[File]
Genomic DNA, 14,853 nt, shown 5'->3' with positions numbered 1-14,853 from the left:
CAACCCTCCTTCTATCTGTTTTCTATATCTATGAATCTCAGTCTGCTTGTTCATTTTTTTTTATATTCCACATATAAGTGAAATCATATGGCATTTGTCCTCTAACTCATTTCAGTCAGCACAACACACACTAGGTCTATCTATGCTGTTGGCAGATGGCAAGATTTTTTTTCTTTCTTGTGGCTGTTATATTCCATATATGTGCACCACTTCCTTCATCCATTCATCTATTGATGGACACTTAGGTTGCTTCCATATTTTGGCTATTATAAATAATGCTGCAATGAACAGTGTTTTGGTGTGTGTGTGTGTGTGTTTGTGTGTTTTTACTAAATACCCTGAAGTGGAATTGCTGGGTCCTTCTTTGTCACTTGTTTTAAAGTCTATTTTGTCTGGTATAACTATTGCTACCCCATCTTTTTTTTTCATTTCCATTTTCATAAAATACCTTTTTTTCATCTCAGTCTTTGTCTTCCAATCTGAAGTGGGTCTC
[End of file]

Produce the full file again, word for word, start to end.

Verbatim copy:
Genomic DNA, 14,853 nt, shown 5'->3' with positions numbered 1-14,853 from the left:
CAACCCTCCTTCTATCTGTTTTCTATATCTATGAATCTCAGTCTGCTTGTTCATTTTTTTTTATATTCCACATATAAGTGAAATCATATGGCATTTGTCCTCTAACTCATTTCAGTCAGCACAACACACACTAGGTCTATCTATGCTGTTGGCAGATGGCAAGATTTTTTTTCTTTCTTGTGGCTGTTATATTCCATATATGTGCACCACTTCCTTCATCCATTCATCTATTGATGGACACTTAGGTTGCTTCCATATTTTGGCTATTATAAATAATGCTGCAATGAACAGTGTTTTGGTGTGTGTGTGTGTGTGTTTGTGTGTTTTTACTAAATACCCTGAAGTGGAATTGCTGGGTCCTTCTTTGTCACTTGTTTTAAAGTCTATTTTGTCTGGTATAACTATTGCTACCCCATCTTTTTTTTTCATTTCCATTTTCATAAAATACCTTTTTTTCATCTCAGTCTTTGTCTTCCAATCTGAAGTGGGTCTC